Thursday, September 24, 2015

Work continues on Hell Canyon Bridge replacement

SR 89 Hell Canyon Bridge (Sept. 2015)

We have an update for you on the Hell Canyon Bridge replacement project that isn’t infernal at all…

As you can see in the photos above, work continues on the $14.4 million improvement project designed to replace the historic, 61-year-old Hell Canyon Bridge with a new four-span steel-plate girder bridge.

That brand new 665-foot-long, two-lane bridge will feature wider travel lanes and will be approximately 47 feet wide, more than 17 feet wider than the current bridge. The bridge will also accommodate heavier loads, ensuring commercial trucks can conveniently carry goods and produce to their final destinations, particularly when I-40 traffic is diverted onto SR 89 during serious crashes.

Right now, crews are done with the blasting work that was necessary to build the construction access roads. The project is currently moving into the next phase, which includes construction of the new Hell Canyon Bridge to the east of the existing bridge, followed by switching traffic to the new bridge and finally dismantling and removing the existing bridge.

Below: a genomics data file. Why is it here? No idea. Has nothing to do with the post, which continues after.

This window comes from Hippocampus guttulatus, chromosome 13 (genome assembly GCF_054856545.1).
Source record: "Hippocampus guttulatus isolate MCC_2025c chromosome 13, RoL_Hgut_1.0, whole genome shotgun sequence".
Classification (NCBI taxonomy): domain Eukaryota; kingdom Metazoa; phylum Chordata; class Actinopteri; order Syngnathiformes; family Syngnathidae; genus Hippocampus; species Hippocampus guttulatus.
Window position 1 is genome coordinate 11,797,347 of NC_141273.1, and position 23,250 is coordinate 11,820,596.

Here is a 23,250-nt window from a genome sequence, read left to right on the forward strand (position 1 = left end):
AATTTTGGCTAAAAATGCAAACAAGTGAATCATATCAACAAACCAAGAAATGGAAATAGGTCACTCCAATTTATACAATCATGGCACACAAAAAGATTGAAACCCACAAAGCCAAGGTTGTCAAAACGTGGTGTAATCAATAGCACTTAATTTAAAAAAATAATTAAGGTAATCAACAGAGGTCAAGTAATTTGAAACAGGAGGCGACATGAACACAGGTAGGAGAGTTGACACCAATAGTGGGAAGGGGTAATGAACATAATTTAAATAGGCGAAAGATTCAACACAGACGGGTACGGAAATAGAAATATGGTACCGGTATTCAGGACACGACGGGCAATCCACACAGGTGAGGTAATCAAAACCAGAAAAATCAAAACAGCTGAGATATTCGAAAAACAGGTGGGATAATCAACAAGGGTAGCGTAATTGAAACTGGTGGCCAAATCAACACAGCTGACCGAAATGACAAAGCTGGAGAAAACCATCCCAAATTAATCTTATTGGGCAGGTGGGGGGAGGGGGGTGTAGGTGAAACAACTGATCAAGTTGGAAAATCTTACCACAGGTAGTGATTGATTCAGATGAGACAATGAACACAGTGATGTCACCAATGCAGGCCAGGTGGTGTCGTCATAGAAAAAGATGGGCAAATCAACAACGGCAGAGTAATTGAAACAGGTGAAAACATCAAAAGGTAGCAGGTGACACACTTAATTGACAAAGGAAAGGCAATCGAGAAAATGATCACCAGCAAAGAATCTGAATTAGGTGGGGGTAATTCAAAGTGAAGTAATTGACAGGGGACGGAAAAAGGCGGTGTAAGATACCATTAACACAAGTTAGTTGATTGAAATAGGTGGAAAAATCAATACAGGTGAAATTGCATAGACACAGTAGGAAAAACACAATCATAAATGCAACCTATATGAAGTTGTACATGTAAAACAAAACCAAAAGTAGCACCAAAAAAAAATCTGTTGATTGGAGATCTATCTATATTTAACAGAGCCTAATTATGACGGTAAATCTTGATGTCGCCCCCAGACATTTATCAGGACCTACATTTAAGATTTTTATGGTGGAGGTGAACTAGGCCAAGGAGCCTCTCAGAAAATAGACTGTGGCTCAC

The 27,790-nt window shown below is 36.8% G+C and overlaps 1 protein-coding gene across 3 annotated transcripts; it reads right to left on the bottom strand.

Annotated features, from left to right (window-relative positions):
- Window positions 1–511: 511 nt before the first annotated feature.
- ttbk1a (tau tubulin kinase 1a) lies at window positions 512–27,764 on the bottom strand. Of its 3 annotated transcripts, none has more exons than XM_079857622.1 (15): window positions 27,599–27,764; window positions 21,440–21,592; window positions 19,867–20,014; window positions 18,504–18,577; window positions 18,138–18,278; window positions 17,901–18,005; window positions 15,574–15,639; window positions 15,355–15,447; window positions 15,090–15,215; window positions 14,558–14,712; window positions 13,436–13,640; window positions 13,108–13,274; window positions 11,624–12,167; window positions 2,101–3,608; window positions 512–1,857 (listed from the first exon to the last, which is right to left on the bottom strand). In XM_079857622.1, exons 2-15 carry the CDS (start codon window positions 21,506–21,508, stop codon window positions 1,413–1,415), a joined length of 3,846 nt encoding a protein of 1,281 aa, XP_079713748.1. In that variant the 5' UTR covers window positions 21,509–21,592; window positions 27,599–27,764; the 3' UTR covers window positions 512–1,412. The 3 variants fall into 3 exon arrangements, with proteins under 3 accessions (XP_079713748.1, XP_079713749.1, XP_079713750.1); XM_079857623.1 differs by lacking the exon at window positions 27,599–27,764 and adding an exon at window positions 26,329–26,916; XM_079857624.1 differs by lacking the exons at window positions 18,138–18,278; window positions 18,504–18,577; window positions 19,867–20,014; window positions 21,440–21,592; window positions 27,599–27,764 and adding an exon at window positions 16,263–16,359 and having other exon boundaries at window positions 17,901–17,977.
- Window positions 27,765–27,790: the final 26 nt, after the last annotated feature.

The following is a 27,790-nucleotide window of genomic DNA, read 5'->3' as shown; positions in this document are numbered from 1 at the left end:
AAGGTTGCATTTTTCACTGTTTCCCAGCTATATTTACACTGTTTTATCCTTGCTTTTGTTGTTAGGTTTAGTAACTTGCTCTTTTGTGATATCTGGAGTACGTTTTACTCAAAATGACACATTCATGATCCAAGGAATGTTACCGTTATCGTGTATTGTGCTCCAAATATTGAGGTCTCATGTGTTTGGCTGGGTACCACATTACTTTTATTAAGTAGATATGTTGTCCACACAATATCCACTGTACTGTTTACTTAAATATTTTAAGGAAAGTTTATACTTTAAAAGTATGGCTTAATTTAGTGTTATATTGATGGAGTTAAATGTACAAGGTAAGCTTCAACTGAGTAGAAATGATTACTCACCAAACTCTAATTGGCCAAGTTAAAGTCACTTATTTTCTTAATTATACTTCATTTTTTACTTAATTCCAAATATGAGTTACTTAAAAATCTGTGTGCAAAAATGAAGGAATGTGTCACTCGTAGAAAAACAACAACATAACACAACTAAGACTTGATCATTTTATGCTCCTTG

The project began earlier this summer and is expected to be completed in late 2016.

For more information, revisit our previous blog post or check out the project page.
Posted by Angela DeWelles   |  Labels:  Bridges, Hell-Canyon


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Civil Rights

Pursuant to Title VI of the Civil Rights Act of 1964, the Americans with Disabilities Act (ADA) and other nondiscrimination laws and authorities, ADOT does not discriminate on the basis of race, color, national origin, sex, age, or disability. Persons that require a reasonable accommodation based on language or disability should contact ADOT’s Civil Rights Office at Requests should be made as early as possible to ensure the State has an opportunity to address the accommodation.

De acuerdo con el Título VI de la Ley de Derechos Civiles de 1964, la Ley de Estadounidenses con Discapacidades (ADA por sus siglas en inglés) y otras normas y leyes antidiscriminatorias, el Departamento de Transporte de Arizona (ADOT) no discrimina por motivos de raza, color, origen nacional, sexo, edad o discapacidad. Las personas que requieran asistencia (dentro de lo razonable) ya sea por el idioma o discapacidad deben ponerse en contacto con la Oficina de Derechos Civiles de ADOT en Las solicitudes deben hacerse lo más antes posible para asegurar que el Estado tenga la oportunidad de hacer los arreglos necesarios.